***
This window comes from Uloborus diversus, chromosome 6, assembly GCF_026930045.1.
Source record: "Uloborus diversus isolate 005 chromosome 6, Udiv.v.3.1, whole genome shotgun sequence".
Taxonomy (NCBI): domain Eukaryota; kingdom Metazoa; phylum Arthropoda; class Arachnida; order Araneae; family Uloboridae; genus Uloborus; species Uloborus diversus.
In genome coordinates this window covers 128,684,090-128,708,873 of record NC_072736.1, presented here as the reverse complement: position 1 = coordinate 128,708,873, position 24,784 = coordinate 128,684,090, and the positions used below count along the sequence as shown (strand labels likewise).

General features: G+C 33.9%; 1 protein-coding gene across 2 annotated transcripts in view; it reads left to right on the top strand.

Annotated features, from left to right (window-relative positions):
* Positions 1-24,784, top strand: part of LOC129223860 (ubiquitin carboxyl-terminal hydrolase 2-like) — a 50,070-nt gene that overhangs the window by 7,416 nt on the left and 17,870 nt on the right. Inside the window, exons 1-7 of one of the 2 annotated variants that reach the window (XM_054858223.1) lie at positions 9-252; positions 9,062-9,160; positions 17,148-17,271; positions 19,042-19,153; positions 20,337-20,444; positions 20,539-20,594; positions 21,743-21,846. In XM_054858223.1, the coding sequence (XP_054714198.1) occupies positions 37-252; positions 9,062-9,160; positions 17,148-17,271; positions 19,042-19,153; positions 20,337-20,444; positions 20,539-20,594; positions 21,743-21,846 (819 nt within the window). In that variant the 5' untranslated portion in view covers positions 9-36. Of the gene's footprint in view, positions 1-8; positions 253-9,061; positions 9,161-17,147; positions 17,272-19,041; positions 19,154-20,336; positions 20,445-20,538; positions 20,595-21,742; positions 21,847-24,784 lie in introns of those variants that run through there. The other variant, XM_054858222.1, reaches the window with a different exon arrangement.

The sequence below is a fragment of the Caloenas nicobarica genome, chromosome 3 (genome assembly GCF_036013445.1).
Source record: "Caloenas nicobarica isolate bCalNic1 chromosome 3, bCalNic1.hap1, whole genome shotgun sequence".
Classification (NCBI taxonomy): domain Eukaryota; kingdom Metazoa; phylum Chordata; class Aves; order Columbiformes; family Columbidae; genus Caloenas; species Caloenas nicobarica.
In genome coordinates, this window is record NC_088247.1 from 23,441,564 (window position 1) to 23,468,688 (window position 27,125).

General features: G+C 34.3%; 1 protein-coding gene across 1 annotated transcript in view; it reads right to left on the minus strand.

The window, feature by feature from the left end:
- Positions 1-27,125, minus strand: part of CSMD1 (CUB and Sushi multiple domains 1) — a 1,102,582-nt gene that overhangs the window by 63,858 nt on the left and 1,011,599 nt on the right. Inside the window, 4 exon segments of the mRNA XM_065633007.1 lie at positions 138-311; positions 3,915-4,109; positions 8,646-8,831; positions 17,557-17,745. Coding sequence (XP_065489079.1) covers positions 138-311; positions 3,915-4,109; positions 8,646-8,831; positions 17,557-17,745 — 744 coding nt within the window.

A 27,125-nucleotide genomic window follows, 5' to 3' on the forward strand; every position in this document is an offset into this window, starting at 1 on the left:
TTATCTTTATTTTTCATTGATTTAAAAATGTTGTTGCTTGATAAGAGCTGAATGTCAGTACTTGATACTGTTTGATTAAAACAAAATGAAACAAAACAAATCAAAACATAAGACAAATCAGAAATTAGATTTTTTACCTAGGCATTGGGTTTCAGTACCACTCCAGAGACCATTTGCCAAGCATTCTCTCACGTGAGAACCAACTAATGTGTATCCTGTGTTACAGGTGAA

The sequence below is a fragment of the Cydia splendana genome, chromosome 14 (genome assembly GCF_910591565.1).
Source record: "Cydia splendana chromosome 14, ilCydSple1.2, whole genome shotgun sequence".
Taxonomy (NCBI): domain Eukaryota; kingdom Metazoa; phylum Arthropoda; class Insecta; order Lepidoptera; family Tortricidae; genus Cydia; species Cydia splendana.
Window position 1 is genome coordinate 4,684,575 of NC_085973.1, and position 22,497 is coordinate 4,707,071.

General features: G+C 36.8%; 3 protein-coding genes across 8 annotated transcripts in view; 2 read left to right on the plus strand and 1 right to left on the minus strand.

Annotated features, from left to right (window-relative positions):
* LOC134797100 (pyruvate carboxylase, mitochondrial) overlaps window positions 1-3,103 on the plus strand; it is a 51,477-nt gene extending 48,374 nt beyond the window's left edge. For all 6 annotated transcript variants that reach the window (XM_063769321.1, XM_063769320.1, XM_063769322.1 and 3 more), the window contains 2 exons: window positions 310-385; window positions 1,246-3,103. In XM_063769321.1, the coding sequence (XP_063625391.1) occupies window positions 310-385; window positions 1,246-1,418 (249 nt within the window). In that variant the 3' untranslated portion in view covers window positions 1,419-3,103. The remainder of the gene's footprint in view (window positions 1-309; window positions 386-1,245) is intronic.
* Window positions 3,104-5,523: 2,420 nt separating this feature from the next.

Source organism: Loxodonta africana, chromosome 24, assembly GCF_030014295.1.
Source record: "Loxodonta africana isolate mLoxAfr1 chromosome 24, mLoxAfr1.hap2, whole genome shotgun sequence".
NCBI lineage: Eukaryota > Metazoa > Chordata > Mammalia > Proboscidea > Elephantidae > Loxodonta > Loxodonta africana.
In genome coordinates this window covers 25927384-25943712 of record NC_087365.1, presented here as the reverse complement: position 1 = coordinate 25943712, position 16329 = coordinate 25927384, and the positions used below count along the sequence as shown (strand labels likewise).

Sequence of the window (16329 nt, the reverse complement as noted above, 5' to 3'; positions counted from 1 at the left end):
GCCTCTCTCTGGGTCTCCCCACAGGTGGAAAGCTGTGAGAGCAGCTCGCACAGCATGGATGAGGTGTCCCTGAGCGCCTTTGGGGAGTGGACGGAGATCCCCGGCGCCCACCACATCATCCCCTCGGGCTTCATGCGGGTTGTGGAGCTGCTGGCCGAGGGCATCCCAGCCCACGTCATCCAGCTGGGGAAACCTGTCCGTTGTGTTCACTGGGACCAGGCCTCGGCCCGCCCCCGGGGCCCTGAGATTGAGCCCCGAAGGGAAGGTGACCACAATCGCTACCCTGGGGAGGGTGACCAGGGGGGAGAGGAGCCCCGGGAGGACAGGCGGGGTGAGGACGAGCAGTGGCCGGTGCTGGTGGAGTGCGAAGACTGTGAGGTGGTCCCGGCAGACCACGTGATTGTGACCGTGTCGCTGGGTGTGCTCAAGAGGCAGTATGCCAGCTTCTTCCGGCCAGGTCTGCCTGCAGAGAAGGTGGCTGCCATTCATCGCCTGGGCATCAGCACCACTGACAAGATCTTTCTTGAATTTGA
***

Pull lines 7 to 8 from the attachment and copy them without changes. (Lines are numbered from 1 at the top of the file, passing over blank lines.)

* Positions 1-24,784, top strand: part of LOC129223860 (ubiquitin carboxyl-terminal hydrolase 2-like) — a 50,070-nt gene that overhangs the window by 7,416 nt on the left and 17,870 nt on the right. Inside the window, exons 1-7 of one of the 2 annotated variants that reach the window (XM_054858223.1) lie at positions 9-252; positions 9,062-9,160; positions 17,148-17,271; positions 19,042-19,153; positions 20,337-20,444; positions 20,539-20,594; positions 21,743-21,846. In XM_054858223.1, the coding sequence (XP_054714198.1) occupies positions 37-252; positions 9,062-9,160; positions 17,148-17,271; positions 19,042-19,153; positions 20,337-20,444; positions 20,539-20,594; positions 21,743-21,846 (819 nt within the window). In that variant the 5' untranslated portion in view covers positions 9-36. Of the gene's footprint in view, positions 1-8; positions 253-9,061; positions 9,161-17,147; positions 17,272-19,041; positions 19,154-20,336; positions 20,445-20,538; positions 20,595-21,742; positions 21,847-24,784 lie in introns of those variants that run through there. The other variant, XM_054858222.1, reaches the window with a different exon arrangement.

The sequence below is a fragment of the Caloenas nicobarica genome, chromosome 3 (genome assembly GCF_036013445.1).